Ivy Coach is featured in “The New York Observer” today in a piece entitled “Can Video Game Classes Get Kids Into College?” written by Helaina Hovitz. In the piece, the question is raised whether or not new high school courses on creating video games and apps — generally offered at some private high schools as opposed to public ones — will help students gain admission to top colleges like the Ivy League colleges. In the piece, one private college counselor argues that “anything that makes the transcript look different tends to be valuable, because it allows colleges to differentiate more easily between students.”
Our response? Absolutely not! One of the purposes of our college admissions blog is to debunk common misconceptions and myths related to the highly selective college admissions process. When we read quotes that are inaccurate or that we don’t agree with, we’ll speak up. First of all, not everything that makes a transcript look different is valuable. A student applying to Harvard with mostly ‘D’s’ and an occasional ‘F’ is certainly “different” from most applicants to the university. But the counselor did say “tends to be” so we’ll give him the benefit of the doubt. But he also goes to bat for these electives, stating that “colleges are always looking for ways to differentiate students from one another.” Well, yes, but while a prison sentence might differentiate you, it’s not going to help your case for admission.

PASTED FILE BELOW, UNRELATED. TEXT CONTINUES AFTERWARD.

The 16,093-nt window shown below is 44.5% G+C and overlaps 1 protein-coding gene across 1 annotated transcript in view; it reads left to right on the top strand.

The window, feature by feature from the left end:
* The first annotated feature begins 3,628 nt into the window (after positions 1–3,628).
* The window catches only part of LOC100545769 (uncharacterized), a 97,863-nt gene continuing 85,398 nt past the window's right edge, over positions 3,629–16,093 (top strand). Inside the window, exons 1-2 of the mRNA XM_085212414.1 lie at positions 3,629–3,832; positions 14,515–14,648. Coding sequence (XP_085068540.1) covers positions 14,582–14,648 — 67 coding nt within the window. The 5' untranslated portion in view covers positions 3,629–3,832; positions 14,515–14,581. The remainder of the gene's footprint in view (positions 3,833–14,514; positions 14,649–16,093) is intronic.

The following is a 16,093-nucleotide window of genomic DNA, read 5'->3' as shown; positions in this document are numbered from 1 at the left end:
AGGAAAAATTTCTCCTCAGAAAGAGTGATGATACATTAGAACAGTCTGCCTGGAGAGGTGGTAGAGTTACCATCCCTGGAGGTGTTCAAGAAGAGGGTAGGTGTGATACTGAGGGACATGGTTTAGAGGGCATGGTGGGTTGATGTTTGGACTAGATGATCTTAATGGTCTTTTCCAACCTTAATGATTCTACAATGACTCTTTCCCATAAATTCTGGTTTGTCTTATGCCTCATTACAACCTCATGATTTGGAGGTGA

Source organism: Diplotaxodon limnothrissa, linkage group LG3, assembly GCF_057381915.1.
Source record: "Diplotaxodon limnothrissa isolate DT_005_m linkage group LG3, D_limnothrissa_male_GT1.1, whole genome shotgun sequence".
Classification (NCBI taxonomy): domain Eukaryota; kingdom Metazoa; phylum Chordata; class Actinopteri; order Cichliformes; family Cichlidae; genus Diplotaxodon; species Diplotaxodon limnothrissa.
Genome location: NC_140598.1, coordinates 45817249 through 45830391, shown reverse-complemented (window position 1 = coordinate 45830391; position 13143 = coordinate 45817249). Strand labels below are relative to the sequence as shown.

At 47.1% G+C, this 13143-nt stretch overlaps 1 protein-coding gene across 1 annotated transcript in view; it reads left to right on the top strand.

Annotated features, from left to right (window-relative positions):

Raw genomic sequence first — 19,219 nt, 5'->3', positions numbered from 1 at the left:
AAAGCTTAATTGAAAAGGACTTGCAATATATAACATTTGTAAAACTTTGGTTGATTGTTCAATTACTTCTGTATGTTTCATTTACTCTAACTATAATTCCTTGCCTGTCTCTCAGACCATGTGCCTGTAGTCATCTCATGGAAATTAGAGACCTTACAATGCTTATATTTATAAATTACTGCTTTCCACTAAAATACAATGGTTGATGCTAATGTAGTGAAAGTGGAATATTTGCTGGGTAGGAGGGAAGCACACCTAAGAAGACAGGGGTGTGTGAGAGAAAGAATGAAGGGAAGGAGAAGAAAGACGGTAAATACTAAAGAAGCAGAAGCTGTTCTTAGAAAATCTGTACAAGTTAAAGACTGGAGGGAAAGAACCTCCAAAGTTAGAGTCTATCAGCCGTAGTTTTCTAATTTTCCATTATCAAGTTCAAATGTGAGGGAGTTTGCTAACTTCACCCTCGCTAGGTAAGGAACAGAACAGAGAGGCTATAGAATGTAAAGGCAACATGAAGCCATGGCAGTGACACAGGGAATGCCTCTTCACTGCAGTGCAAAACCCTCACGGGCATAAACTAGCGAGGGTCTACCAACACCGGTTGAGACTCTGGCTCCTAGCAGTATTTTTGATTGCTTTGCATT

Ok, we’re being a little silly. But the fact of the matter is that students would have better chances of getting into the most highly selective colleges if they stuck to the core courses. As stated in the article by our Founder, “‘If they want to become an entrepreneur or a video gaming expert and sell apps, maybe that course is going to help them to do that,” she added. “I just don’t see how these classes are going to help kids get into highly selective colleges or help them stand out in applying.”
Bev continues, “‘My fear is that taking this type of course is taking away from a course that could have a lot more weight, like English, math or social science,” she said. “These highly selective colleges aren’t interested in seeing technology courses or entrepreneurship. If you enjoy it, then do it on your own time. Don’t do it instead of a core subject. Even as an elective, students who are applying to these schools are ‘wowing’ colleges with core subjects across the board, even as electives. I think a college would refer to these electives as less rigorous and, yes, undisciplined.'” And therein lies your answer. Don’t differentiate yourself with electives. Differentiate yourself with your grades, with your core courses, with your activities, with your personal story, with your essays and letters of recommendation.
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